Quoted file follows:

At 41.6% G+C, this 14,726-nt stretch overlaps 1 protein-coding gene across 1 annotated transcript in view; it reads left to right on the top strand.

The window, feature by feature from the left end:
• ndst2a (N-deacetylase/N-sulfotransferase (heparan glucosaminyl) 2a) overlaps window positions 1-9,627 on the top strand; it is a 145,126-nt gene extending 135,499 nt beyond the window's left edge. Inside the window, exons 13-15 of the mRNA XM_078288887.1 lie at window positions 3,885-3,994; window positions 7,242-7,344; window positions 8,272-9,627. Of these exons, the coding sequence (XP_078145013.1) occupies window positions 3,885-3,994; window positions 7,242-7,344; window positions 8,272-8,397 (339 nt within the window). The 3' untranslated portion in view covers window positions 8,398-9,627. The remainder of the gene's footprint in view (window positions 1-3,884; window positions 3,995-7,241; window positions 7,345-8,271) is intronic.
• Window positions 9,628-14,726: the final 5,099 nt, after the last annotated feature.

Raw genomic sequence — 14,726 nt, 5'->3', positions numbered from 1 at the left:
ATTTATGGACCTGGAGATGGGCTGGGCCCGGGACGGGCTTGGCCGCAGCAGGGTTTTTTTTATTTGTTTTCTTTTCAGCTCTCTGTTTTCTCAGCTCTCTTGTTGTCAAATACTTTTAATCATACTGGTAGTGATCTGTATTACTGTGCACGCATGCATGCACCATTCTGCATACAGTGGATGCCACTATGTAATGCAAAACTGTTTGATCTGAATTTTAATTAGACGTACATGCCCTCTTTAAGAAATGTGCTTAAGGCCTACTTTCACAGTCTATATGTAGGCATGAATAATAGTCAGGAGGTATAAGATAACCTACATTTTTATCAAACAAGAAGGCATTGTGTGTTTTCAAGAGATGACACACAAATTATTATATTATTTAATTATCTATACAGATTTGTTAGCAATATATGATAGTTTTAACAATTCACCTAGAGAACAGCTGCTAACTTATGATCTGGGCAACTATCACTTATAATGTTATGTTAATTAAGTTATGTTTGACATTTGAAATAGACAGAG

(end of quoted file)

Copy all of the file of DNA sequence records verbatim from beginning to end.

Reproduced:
At 41.6% G+C, this 14,726-nt stretch overlaps 1 protein-coding gene across 1 annotated transcript in view; it reads left to right on the top strand.

The window, feature by feature from the left end:
• ndst2a (N-deacetylase/N-sulfotransferase (heparan glucosaminyl) 2a) overlaps window positions 1-9,627 on the top strand; it is a 145,126-nt gene extending 135,499 nt beyond the window's left edge. Inside the window, exons 13-15 of the mRNA XM_078288887.1 lie at window positions 3,885-3,994; window positions 7,242-7,344; window positions 8,272-9,627. Of these exons, the coding sequence (XP_078145013.1) occupies window positions 3,885-3,994; window positions 7,242-7,344; window positions 8,272-8,397 (339 nt within the window). The 3' untranslated portion in view covers window positions 8,398-9,627. The remainder of the gene's footprint in view (window positions 1-3,884; window positions 3,995-7,241; window positions 7,345-8,271) is intronic.
• Window positions 9,628-14,726: the final 5,099 nt, after the last annotated feature.

Raw genomic sequence — 14,726 nt, 5'->3', positions numbered from 1 at the left:
ATTTATGGACCTGGAGATGGGCTGGGCCCGGGACGGGCTTGGCCGCAGCAGGGTTTTTTTTATTTGTTTTCTTTTCAGCTCTCTGTTTTCTCAGCTCTCTTGTTGTCAAATACTTTTAATCATACTGGTAGTGATCTGTATTACTGTGCACGCATGCATGCACCATTCTGCATACAGTGGATGCCACTATGTAATGCAAAACTGTTTGATCTGAATTTTAATTAGACGTACATGCCCTCTTTAAGAAATGTGCTTAAGGCCTACTTTCACAGTCTATATGTAGGCATGAATAATAGTCAGGAGGTATAAGATAACCTACATTTTTATCAAACAAGAAGGCATTGTGTGTTTTCAAGAGATGACACACAAATTATTATATTATTTAATTATCTATACAGATTTGTTAGCAATATATGATAGTTTTAACAATTCACCTAGAGAACAGCTGCTAACTTATGATCTGGGCAACTATCACTTATAATGTTATGTTAATTAAGTTATGTTTGACATTTGAAATAGACAGAG